Intermediate Philosophy Part 2: Nihilism, Phenomenology and Existentialism
One unexpected outcome of the Enlightenment period was the rise of nihilism, a crisis of finding any real meaning in the emerging scientific worldview. The development of the new philosophical movement of phenomenology can be seen as, in part, a response to this crisis. Husserl sought to analyse the role of consciousness in constituting meaning in experience in a way which united our daily experience of the world with the scientific world view. The approach he developed was swiftly challenged in the name of a more embodied and historically situated account of meaning by the work of Heidegger, de Beauvoir, Sartre and Merleau-Ponty. This course will explore how the emergence of phenomenology as a philosophical method came to be inextricably linked to the wider issue of Existentialism as a response to the urgent problems of the 20th Century.
Who is this course for
This is not a course for absolute beginners to philosophy. Students joining this course would benefit from having some previous experience of studying philosophy. Graduates of other humanities or social-science disciplines, however, with experience of complex theoretical frameworks, should find it very challenging yet potentially intellectually manageable to begin their philosophical studies with this course. All students will need to have reached at least Level 2 standard (equivalent to GSCE) in the English language.
What does this course cover
The course begins with four sessions on the history of the concept of nihilism. We start by looking at Gorgias' argument for why nothing exists, situating it in the context of Pre-Socratic philosophy. Then we look at modern discussions of nihilism in F.H. Jacobi, Nietzsche, Heidegger, Camus, Beauvoir and Deleuze.
In the main body of the course, we develop an account of the basic methods and concepts of Phenomenology and Existentialism, paying particular attention to how Husserl's Phenomenology became a discourse about Being (an ontology) in the hands of Heidegger. After exploring key ideas in Husserl's Phenomenology (eg. intentionality, the epoche, and phenomenological reduction), we examine the central doctrines of Heidegger's Being and Time (focusing on the difference between Being and beings, the analytic of Dasein and human temporality), and examine his approach to nothingness in the essay 'What is Metaphysics?' We will also assess the impact of the recently published Black Notebooks.
In the last third of the course, we turn our attention to French Existentialism. After an intensive introduction to the key ideas of Sartre's Being and Nothingness, we look at Simone de Beauvoir's development of Existentialist ethics, and Merleau-Ponty's attempt to rethink the Existentialist account of perception and embodiment in The Phenomenology of Perception.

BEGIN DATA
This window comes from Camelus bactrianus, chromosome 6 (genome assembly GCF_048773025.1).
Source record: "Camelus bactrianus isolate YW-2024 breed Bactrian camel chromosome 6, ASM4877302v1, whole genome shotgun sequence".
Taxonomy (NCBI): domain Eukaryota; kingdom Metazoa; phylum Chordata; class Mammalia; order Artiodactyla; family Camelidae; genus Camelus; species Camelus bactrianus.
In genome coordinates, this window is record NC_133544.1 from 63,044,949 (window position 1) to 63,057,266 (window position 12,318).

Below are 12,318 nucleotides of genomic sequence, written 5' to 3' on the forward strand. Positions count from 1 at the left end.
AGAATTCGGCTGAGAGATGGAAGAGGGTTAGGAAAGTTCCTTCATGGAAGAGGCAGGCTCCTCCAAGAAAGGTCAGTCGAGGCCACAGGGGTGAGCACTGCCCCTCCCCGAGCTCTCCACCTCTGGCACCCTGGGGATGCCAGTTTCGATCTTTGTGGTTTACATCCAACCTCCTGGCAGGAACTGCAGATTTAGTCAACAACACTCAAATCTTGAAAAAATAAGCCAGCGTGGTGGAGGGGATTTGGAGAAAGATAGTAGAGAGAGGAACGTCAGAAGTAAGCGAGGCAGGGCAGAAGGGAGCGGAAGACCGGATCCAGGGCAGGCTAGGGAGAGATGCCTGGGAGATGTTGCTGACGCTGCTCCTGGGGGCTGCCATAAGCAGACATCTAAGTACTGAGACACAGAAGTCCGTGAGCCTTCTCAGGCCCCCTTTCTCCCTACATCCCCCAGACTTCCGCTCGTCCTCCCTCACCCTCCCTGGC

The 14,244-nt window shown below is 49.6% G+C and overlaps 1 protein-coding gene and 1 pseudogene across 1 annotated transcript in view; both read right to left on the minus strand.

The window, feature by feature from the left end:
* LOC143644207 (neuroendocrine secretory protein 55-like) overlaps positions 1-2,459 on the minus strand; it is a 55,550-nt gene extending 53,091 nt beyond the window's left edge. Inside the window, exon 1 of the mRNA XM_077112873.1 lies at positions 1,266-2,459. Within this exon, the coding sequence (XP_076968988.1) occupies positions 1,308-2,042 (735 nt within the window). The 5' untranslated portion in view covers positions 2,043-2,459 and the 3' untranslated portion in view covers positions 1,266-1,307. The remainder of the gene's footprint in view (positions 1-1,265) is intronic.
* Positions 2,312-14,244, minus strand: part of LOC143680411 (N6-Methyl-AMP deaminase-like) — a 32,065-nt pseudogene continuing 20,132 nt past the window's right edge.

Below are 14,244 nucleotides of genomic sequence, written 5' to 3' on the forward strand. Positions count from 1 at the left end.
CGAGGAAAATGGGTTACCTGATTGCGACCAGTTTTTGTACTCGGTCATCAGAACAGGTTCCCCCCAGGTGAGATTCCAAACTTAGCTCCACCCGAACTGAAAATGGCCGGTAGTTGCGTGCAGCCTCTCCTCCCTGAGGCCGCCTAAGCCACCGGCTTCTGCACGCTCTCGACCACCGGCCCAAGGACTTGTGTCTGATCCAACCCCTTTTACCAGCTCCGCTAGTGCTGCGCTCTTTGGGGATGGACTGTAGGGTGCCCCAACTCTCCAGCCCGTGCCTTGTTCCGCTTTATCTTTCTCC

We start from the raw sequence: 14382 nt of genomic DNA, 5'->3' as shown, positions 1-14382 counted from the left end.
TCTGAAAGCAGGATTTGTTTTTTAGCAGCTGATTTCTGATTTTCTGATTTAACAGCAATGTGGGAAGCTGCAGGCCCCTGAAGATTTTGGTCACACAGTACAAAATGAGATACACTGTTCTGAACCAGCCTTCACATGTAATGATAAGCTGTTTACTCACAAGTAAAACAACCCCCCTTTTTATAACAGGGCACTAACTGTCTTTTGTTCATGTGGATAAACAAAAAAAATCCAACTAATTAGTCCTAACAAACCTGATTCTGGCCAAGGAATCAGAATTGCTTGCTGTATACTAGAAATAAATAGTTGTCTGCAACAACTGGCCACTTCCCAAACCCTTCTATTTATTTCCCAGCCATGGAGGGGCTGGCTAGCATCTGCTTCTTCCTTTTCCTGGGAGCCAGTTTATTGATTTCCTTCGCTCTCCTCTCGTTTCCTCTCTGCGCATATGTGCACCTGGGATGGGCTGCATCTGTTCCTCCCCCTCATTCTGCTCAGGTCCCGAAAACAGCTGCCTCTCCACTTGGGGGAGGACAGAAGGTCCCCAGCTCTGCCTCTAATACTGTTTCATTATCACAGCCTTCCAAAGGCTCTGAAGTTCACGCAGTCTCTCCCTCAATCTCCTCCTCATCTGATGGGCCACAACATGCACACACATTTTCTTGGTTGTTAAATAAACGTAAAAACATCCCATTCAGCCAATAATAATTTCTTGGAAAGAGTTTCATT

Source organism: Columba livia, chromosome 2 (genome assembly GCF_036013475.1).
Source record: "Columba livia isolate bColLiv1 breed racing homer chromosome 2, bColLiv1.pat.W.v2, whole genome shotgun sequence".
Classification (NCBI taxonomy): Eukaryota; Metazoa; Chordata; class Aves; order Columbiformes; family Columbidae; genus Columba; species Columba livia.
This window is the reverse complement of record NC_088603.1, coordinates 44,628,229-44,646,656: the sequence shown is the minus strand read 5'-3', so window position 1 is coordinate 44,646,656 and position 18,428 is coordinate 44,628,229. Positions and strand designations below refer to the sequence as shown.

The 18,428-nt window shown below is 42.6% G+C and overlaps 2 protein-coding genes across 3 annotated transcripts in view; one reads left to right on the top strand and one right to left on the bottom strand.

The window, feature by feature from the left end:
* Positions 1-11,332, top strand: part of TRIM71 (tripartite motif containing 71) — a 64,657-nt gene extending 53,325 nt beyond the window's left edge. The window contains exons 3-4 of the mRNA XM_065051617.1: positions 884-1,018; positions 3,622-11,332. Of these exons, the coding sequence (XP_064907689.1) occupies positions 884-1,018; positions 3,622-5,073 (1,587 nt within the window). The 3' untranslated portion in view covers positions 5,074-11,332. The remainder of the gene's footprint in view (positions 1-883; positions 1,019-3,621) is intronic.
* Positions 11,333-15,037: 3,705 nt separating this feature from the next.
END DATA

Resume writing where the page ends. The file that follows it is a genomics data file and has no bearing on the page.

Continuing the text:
The conceptual focus of the course is on being and nothingness, and so we conclude with a discussion of Emanuele Severino's The Essence of Nihilism and Badiou's Seminar on Parmenides, with the aim of integrating Pre-Socratic ideas about being and nothingness with Phenomenological and Existentialist approaches.
By the end of the course, you should be able to:
' Analyse, compare and contrast different approaches to the philosophical problem of Nihilism
' Explain key concepts from a range of thinkers in the Phenomenological tradition (e.g. In Husserl, Heidegger and Merleau-Ponty)
' Explain key concepts in Heidegger's development of phenomenology as an account of Being (e.g. the ontological difference, the analytic of Dasein and temporality) and assess the implications of this
' Apply the insights you have developed during the term to wider debates in philosophy
What will it be like
The course is an interactive mixture of tutor exposition and class discussion. Extensive documentation will be provided throughout the course, and powerpoints covering the main points will be distributed after each session. There are opportunities for further discussion and reading outside of the class via the course's Moodle website.
We will assess your expectations of the course in the first sessions. Thereafter, you will be able to monitor your progress on the course through participation in class discussion, questions and answers and in-class exercises. At the end of the course, you will be able to measure your progress against the stated outcomes for the course.
What else do you need to buy or do
Notebook and pen, for taking notes in class. Students may find it helpful to have Robert Solomon's book Continental Philosophy Since 1750: The Rise and Fall of the Self (about £17.99), as useful background reading, but this is not a requirement of the course. Extracts from the work of some of the thinkers we are studying will be provided as preparatory reading at home, and exercises will be set as homework for some classes. Students who undertake the reading and exercises will find that they gain more from the course.
The central works referred to in this course are Heidegger's Being and Time and Sartre's Being and Nothingness. It is recommended that students acquaint or re-acquaint themselves with Heidegger's tome before the course starts. If you are completely new to Existentialism, you could start with Mary Warnock's overview, Existentialism.
What this course could lead to
This course is designed as the second of a series of three term-long courses, and therefore students can enrol on the Summer Term course to continue their studies. Students who are unable to continue onto the second part of the course will find this term a good preparation for general intermediate level courses in Continental Philosophy, German Idealism, or Existentialism at institutions such as Birkbeck or other colleges.
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This course has concessions available for people who meet certain criteria
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